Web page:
Fundamental Report Overview
High-level description of writing a fundamental report
The fundamental review assess the following qualitative aspects of a protocol:
- What value does the protocol provide, how does it compare to its competitors and how strong is its competitive moat?
- Are the protocols tokenomics well designed, what are its use cases and does it align all stakeholders?
- Is the team behind the protocol well experienced and capable to successfully grow the protocol?
- How well established is the protocols governance and is it designed for the betterment of the protocol?
- Does the protocol have a legal accountable entity, and if yes where?
The value proposition evaluates the unique selling point or in other words the actual value the protocols brings to its users.
This is measured by analyzing the novelty of the solution (was the project the first ever to provide this service, did it improve on others, or is it a fork with little innovation).
Another important part of this section is the competitive moat, which is measured by directly comparing the protocol with its competition (using analytics tools such as Dune or tokenterminal for instance), and by evaluating how important the protocol actually is for DeFi in general (i.e. is it an irreplaceable money lego or maybe somewhere in the middle or towards the top of the stack). Integrations and partnerships are great indicator to measure the importance of a protocol.
As the name suggests, the tokenomics section evaluates the token design and it's use cases.
A first important indicator of a healthy tokenomics is the actual distribution of the token (genesis and right now), as well as the distribution mechanisms, i.e. how is it going to be distributed going forward, does that align all stakeholders.
Moreover, this section reviews what the purpose of the token is, what can it be used for and if it does accrue any value for the token holder.
Evaluating the team is another important piece of the puzzle as it gives us an indication for what can be expected. Is the team well experienced, i.e. did one or several team members already successfully found or lead a company, start-up, or other web3 protocol.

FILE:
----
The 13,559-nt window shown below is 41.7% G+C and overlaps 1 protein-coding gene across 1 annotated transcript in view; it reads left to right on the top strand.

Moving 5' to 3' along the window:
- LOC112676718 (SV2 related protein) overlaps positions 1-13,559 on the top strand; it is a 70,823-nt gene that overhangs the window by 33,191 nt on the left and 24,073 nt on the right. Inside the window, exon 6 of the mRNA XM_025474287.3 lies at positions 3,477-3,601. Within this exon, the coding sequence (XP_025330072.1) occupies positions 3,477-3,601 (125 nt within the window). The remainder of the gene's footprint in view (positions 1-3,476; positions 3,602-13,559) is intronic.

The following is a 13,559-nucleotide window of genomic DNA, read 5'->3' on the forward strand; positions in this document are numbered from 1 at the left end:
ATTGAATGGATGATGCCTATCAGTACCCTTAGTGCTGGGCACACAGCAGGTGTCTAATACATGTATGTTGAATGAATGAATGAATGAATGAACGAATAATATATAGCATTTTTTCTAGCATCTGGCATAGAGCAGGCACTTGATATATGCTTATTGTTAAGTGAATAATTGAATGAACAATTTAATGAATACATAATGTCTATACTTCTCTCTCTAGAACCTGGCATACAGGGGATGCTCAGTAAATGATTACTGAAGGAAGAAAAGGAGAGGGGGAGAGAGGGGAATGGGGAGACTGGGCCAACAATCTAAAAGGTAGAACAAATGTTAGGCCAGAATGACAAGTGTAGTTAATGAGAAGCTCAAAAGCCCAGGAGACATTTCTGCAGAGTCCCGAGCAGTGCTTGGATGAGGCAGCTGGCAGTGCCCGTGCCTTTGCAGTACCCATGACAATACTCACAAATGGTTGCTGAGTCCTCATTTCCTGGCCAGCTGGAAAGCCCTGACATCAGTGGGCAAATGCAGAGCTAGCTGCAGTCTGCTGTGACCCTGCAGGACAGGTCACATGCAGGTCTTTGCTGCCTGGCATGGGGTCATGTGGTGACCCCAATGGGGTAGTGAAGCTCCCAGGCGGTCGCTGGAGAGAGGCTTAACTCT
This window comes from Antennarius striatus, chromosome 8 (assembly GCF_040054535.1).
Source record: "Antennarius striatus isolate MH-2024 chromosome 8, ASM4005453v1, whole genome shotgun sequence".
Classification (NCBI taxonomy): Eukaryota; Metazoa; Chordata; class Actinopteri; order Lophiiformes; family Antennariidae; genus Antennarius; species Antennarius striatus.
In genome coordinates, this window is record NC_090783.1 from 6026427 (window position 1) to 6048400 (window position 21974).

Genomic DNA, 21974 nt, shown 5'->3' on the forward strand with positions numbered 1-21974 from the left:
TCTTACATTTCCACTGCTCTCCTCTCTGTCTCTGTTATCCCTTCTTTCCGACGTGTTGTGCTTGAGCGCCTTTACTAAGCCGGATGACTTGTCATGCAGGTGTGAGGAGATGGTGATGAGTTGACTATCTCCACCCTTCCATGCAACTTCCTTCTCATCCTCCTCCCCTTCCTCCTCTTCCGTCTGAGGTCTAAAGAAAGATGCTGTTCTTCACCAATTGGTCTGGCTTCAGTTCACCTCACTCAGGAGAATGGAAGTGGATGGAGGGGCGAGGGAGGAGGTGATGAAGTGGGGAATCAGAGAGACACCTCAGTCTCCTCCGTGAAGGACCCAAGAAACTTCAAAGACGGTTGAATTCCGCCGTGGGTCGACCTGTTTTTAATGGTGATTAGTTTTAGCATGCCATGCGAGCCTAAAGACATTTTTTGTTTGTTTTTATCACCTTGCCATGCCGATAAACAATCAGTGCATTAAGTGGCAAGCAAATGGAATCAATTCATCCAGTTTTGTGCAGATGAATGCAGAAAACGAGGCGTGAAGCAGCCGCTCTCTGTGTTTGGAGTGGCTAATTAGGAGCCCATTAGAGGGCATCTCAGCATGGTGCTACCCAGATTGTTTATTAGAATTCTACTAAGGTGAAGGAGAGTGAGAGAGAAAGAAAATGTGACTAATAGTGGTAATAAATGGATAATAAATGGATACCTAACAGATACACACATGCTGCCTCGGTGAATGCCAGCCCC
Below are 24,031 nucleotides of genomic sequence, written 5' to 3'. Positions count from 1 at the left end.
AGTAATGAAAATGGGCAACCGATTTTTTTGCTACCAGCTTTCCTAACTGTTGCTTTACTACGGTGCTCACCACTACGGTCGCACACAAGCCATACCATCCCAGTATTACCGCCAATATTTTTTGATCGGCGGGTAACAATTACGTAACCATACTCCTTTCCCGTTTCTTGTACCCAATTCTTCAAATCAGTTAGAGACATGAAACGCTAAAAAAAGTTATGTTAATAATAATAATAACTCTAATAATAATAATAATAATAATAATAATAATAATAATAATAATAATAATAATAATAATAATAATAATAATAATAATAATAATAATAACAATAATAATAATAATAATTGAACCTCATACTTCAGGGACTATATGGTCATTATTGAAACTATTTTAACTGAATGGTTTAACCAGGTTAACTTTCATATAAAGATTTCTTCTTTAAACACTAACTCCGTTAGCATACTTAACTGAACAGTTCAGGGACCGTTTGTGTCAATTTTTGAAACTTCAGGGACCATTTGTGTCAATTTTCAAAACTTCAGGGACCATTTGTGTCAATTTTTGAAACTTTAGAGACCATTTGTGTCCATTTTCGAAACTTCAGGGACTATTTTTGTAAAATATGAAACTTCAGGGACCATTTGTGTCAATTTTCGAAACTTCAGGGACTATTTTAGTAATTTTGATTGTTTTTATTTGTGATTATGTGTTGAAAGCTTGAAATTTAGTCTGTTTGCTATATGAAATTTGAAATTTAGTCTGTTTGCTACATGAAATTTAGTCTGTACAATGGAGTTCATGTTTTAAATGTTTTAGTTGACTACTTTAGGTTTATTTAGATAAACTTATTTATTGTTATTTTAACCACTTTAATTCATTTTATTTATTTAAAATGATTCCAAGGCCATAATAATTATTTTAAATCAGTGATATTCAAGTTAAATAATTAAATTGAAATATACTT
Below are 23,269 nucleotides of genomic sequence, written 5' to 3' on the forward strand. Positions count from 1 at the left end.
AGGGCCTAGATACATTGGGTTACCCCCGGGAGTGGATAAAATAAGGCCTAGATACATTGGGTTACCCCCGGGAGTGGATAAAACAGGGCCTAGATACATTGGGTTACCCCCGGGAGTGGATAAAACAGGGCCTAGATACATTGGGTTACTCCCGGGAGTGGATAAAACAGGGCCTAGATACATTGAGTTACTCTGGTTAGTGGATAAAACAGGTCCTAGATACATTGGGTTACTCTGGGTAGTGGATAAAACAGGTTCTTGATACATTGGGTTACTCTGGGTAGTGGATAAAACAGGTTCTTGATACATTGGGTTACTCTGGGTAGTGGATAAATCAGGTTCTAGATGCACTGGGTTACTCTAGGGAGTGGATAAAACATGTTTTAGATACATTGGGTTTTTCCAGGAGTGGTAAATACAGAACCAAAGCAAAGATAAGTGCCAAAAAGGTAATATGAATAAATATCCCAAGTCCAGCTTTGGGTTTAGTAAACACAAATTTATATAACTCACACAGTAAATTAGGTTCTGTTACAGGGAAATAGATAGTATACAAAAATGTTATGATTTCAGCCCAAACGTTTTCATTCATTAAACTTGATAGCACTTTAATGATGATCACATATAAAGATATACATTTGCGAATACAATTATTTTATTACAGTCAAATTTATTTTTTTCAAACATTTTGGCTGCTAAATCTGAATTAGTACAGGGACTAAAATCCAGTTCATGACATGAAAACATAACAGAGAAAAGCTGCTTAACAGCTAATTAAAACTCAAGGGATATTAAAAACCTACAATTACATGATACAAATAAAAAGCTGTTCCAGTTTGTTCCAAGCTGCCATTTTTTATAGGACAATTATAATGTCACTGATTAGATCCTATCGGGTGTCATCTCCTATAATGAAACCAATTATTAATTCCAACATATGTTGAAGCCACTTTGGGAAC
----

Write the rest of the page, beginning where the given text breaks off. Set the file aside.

One important aspect of this section is to evaluate whether the team was capable of attracting the right resources, e.g. team members, infrastructure or funds. Being able to attract large and well-known VC's for example can be a promising sign (which does not mean the absence of them is negative).
Governance is an important part of DeFi and hence part of this report. The goal of this section is to find out how robust the governance system the protocol has in place actually is, and whether they serve all stakeholders (e.g. community) or just a few (e.g. developer team).
Hence, this section looks at the process and technology that enable governance. In addition, providing transparency about who holds the keys (smart contract admin keys) is another important piece of the puzzle that needs to be analyzed in this section.
The regulatory section is the smallest paragraph in terms of question and cannot always be answered (e.g. if the DAO is fully decentralized without a legal entity). However, for all protocols that have a legal entity, the raters is required to find out what the legal accountability looks like and in which jurisdiction the company is located at.